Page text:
Elijah ventured to the edge of the cave, pulled his cloak around him, and listened. A voice said to him, "What are you doing here, Elijah?"

"I have been very zealous for the Lord God Almighty," replied Elijah, perhaps more meekly than before. "The Israelites have rejected your covenant, broken down your altars, and put your prophets to death with the sword. I am the only one left, and now they are trying to kill me too."

The Lord told him, "Go back. I have work for you to do. I have a king for you to anoint in Syria, and another in Israel. And I’m raising up another prophet for you to mentor. And by the way, you are not alone. I have reserved 7000 in Israel, all whose knees have not bowed down to Baal and whose mouths have not kissed him. Now don’t you think it’s time to be getting back to work?"

This is one of the most powerful stories in the Bible, for it tells us how the Lord deals with us when we become overwrought and broken-down. What did he do for Elijah? From this scriptural case study, we can find seven solutions to the problem of an over-stressed, broken-down spirit.

Get some sleep and start eating correctly

First, God provided rest and nutrition. Elijah was physically exhausted, for he had combated paganism for three unrelenting years, he had waged a very vigorous war on Mt. Carmel against the prophets of Baal, then he had prayed with exceeding earnestness. Atop all that, he had run a marathon back to Jezreel. He had taken time for neither rest nor food, and he was physically, emotionally and spiritual exhausted. Do you remember when Jesus was surrounded by the crowds of Galilee, and a woman touched the hem of his garment and received healing? Jesus turned and said, "I felt virtue drain out of me." When we work with people, when we try to help them spiritually, when we deal with problems in their lives—virtue drains from us.

When we grow physically and spiritually exhausted, we have less control over our emotions. Depression descends more easily. Worry grips us more doggedly. Temptations catch us unawares.

God made us to require eight hours of sleep, more or less, and a solid intake of wholesome food. And if we persistently work ourselves into a state of exhaustion, we’ll suffer the consequences. So the Lord provided a broom tree under which the exhausted prophet slept, and he provided hot baked bread and very cold water to nourish his drooping body.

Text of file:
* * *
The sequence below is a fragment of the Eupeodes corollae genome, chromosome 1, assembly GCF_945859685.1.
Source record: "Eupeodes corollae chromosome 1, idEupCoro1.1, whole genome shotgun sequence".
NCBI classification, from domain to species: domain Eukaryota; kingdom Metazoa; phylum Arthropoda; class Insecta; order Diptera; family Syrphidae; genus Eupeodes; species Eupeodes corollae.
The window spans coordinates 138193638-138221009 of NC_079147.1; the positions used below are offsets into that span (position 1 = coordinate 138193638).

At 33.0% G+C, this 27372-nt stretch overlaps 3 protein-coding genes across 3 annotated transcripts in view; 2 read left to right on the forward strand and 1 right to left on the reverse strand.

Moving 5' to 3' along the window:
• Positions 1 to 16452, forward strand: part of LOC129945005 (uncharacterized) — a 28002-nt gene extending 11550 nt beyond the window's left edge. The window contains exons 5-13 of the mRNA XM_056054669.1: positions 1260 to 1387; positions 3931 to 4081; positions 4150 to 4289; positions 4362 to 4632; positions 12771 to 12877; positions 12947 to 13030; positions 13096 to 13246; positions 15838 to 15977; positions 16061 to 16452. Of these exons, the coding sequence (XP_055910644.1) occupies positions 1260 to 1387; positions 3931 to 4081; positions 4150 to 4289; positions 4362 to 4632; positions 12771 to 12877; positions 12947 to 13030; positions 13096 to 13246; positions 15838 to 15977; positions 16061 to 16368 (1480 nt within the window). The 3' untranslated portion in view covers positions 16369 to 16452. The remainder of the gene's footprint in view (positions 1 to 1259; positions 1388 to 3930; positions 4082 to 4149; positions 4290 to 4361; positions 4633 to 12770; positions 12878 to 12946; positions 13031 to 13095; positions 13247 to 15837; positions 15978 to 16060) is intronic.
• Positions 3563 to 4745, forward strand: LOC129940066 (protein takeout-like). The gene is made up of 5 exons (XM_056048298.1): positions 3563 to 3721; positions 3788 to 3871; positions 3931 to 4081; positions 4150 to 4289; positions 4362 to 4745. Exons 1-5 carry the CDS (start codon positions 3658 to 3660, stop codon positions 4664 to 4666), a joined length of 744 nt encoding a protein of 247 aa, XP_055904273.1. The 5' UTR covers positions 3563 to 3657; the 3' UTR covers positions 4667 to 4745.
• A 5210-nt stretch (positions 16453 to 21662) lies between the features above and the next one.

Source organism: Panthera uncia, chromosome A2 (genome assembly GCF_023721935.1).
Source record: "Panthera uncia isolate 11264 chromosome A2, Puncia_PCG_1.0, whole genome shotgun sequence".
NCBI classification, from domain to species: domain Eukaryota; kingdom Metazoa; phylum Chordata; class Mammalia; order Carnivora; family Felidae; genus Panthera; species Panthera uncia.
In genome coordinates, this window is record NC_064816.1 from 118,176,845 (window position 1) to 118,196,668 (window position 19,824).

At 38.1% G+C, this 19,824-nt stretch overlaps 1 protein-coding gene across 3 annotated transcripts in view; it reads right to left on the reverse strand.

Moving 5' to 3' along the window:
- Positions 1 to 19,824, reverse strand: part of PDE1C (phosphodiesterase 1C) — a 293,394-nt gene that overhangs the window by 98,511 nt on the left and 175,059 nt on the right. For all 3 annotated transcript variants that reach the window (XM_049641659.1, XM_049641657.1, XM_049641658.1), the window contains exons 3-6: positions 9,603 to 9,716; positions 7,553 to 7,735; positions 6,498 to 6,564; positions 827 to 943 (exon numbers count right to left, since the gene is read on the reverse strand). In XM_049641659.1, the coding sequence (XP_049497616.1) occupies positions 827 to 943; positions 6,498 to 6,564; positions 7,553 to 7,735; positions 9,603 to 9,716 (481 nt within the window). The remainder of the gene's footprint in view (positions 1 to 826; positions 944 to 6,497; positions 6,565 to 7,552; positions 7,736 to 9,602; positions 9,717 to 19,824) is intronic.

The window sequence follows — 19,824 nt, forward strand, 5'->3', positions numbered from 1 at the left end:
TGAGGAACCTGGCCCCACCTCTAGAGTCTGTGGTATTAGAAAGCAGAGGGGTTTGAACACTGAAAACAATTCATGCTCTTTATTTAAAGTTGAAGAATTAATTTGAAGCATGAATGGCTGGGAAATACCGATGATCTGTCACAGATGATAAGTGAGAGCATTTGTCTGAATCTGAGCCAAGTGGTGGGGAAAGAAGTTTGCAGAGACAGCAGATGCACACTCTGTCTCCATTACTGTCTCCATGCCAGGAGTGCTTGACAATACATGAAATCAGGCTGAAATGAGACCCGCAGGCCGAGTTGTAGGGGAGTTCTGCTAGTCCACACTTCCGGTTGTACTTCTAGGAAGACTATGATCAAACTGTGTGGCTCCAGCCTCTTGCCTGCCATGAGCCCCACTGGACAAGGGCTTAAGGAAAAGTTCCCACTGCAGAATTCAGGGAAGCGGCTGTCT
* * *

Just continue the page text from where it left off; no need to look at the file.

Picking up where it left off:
Realize the very angels of heaven are concerned about you

Second, the Lord sent an angel to strength him. It was actually the angel who built the fire and baked the bread on the hot coals. Do you remember when Jesus was suffering from exhaustion and dread in the Garden of Gethsemene? The Lord sent an angel to strengthen him. Hebrews 1:14 says that angels are ministering spirits sent to serve those who will inherit salvation. Many times, according to the intimations in the Bible, the angels minister to us though we may be unaware of it.

Verbalize your frustrations to a godly friend or to the Lord in your journal

Third, the Lord helped Elijah verbalize his feelings. "What are you doing here, Elijah?" The prophet replied: "I have been very zealous for the Lord God Almighty. The Israelites have rejected your covenant, broken down your altars, and put your prophets to death with the sword. I am the only one left, and now they are trying to kill me."

Half the battle in controlling our emotions is in being able to identify and verbalize them. In my own experience, I have found two ways of doing that. Sometimes if I can talk to a friend, it helps a lot. Other times I use my journal and write out my feelings as a prayer to the Lord. When nameless fear and emotional distress swirl inside you like a toxic cloud of nebulous gasses, it is hard to deal with. But when you can express your feelings to a godly, counseling friend or to the Lord in a journal, it gets them down into tangible, black-and-white words that helps you identify and deal with them.

Listen to God’s still, small voice as he reassures you from Scripture